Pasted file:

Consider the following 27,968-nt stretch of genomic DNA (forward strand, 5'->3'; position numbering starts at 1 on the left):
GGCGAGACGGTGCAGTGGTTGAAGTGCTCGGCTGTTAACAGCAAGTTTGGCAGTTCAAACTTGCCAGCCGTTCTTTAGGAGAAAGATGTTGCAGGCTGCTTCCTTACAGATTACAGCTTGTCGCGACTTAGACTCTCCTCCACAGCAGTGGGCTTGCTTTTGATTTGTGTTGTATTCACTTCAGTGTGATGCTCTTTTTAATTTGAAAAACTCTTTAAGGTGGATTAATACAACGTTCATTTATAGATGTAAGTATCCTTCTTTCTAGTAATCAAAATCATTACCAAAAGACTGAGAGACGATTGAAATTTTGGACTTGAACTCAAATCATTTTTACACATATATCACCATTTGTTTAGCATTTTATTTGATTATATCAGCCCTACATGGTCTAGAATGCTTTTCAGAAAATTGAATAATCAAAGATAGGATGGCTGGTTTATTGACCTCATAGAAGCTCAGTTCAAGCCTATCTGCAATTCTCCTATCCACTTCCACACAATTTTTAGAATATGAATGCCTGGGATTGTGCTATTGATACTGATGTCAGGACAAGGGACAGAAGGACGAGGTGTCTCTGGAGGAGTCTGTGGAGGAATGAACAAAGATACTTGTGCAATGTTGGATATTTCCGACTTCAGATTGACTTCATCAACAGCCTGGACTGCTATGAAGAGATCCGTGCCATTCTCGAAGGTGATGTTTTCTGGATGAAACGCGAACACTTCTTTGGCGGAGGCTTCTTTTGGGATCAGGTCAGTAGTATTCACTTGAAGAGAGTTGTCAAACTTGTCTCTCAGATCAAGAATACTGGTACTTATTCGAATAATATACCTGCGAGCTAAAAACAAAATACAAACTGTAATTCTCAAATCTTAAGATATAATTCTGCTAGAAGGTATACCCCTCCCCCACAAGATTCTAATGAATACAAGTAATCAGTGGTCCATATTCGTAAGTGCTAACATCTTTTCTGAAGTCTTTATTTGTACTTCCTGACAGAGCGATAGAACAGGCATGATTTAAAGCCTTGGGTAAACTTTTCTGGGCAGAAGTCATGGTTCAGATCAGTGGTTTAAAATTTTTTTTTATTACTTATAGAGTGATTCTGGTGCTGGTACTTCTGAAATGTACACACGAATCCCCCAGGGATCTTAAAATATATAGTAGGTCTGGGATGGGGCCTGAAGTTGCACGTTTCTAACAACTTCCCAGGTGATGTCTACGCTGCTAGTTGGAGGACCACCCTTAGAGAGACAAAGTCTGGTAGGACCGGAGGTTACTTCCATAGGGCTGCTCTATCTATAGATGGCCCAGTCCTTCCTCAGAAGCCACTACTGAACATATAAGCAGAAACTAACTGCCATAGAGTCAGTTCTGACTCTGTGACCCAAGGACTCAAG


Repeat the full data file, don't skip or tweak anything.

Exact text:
Consider the following 27,968-nt stretch of genomic DNA (forward strand, 5'->3'; position numbering starts at 1 on the left):
GGCGAGACGGTGCAGTGGTTGAAGTGCTCGGCTGTTAACAGCAAGTTTGGCAGTTCAAACTTGCCAGCCGTTCTTTAGGAGAAAGATGTTGCAGGCTGCTTCCTTACAGATTACAGCTTGTCGCGACTTAGACTCTCCTCCACAGCAGTGGGCTTGCTTTTGATTTGTGTTGTATTCACTTCAGTGTGATGCTCTTTTTAATTTGAAAAACTCTTTAAGGTGGATTAATACAACGTTCATTTATAGATGTAAGTATCCTTCTTTCTAGTAATCAAAATCATTACCAAAAGACTGAGAGACGATTGAAATTTTGGACTTGAACTCAAATCATTTTTACACATATATCACCATTTGTTTAGCATTTTATTTGATTATATCAGCCCTACATGGTCTAGAATGCTTTTCAGAAAATTGAATAATCAAAGATAGGATGGCTGGTTTATTGACCTCATAGAAGCTCAGTTCAAGCCTATCTGCAATTCTCCTATCCACTTCCACACAATTTTTAGAATATGAATGCCTGGGATTGTGCTATTGATACTGATGTCAGGACAAGGGACAGAAGGACGAGGTGTCTCTGGAGGAGTCTGTGGAGGAATGAACAAAGATACTTGTGCAATGTTGGATATTTCCGACTTCAGATTGACTTCATCAACAGCCTGGACTGCTATGAAGAGATCCGTGCCATTCTCGAAGGTGATGTTTTCTGGATGAAACGCGAACACTTCTTTGGCGGAGGCTTCTTTTGGGATCAGGTCAGTAGTATTCACTTGAAGAGAGTTGTCAAACTTGTCTCTCAGATCAAGAATACTGGTACTTATTCGAATAATATACCTGCGAGCTAAAAACAAAATACAAACTGTAATTCTCAAATCTTAAGATATAATTCTGCTAGAAGGTATACCCCTCCCCCACAAGATTCTAATGAATACAAGTAATCAGTGGTCCATATTCGTAAGTGCTAACATCTTTTCTGAAGTCTTTATTTGTACTTCCTGACAGAGCGATAGAACAGGCATGATTTAAAGCCTTGGGTAAACTTTTCTGGGCAGAAGTCATGGTTCAGATCAGTGGTTTAAAATTTTTTTTTATTACTTATAGAGTGATTCTGGTGCTGGTACTTCTGAAATGTACACACGAATCCCCCAGGGATCTTAAAATATATAGTAGGTCTGGGATGGGGCCTGAAGTTGCACGTTTCTAACAACTTCCCAGGTGATGTCTACGCTGCTAGTTGGAGGACCACCCTTAGAGAGACAAAGTCTGGTAGGACCGGAGGTTACTTCCATAGGGCTGCTCTATCTATAGATGGCCCAGTCCTTCCTCAGAAGCCACTACTGAACATATAAGCAGAAACTAACTGCCATAGAGTCAGTTCTGACTCTGTGACCCAAGGACTCAAG